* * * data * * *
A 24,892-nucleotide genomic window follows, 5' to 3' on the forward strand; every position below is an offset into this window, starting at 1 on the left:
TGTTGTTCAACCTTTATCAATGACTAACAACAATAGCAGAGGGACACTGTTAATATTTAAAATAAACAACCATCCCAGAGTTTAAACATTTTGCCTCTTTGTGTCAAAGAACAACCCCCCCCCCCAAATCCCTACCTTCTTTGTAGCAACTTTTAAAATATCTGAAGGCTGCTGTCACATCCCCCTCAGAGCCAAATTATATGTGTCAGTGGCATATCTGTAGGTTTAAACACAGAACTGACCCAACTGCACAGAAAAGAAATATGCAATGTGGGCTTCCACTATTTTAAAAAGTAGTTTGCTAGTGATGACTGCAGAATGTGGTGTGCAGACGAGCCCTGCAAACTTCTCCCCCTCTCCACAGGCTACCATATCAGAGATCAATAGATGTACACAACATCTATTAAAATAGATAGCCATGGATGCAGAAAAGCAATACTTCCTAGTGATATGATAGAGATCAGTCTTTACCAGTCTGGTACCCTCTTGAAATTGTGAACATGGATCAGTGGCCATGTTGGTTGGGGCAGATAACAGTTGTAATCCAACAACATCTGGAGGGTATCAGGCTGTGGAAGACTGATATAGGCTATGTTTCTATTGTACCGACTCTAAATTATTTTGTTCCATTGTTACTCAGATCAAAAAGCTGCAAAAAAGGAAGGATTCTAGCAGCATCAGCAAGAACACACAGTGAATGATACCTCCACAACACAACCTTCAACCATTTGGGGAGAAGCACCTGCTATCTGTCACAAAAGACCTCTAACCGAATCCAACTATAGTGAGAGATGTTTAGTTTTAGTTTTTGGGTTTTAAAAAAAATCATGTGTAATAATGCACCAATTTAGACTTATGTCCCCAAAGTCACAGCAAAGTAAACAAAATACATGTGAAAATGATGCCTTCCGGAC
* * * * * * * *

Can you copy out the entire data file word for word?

A 24,892-nucleotide genomic window follows, 5' to 3' on the forward strand; every position below is an offset into this window, starting at 1 on the left:
TGTTGTTCAACCTTTATCAATGACTAACAACAATAGCAGAGGGACACTGTTAATATTTAAAATAAACAACCATCCCAGAGTTTAAACATTTTGCCTCTTTGTGTCAAAGAACAACCCCCCCCCCCAAATCCCTACCTTCTTTGTAGCAACTTTTAAAATATCTGAAGGCTGCTGTCACATCCCCCTCAGAGCCAAATTATATGTGTCAGTGGCATATCTGTAGGTTTAAACACAGAACTGACCCAACTGCACAGAAAAGAAATATGCAATGTGGGCTTCCACTATTTTAAAAAGTAGTTTGCTAGTGATGACTGCAGAATGTGGTGTGCAGACGAGCCCTGCAAACTTCTCCCCCTCTCCACAGGCTACCATATCAGAGATCAATAGATGTACACAACATCTATTAAAATAGATAGCCATGGATGCAGAAAAGCAATACTTCCTAGTGATATGATAGAGATCAGTCTTTACCAGTCTGGTACCCTCTTGAAATTGTGAACATGGATCAGTGGCCATGTTGGTTGGGGCAGATAACAGTTGTAATCCAACAACATCTGGAGGGTATCAGGCTGTGGAAGACTGATATAGGCTATGTTTCTATTGTACCGACTCTAAATTATTTTGTTCCATTGTTACTCAGATCAAAAAGCTGCAAAAAAGGAAGGATTCTAGCAGCATCAGCAAGAACACACAGTGAATGATACCTCCACAACACAACCTTCAACCATTTGGGGAGAAGCACCTGCTATCTGTCACAAAAGACCTCTAACCGAATCCAACTATAGTGAGAGATGTTTAGTTTTAGTTTTTGGGTTTTAAAAAAAATCATGTGTAATAATGCACCAATTTAGACTTATGTCCCCAAAGTCACAGCAAAGTAAACAAAATACATGTGAAAATGATGCCTTCCGGAC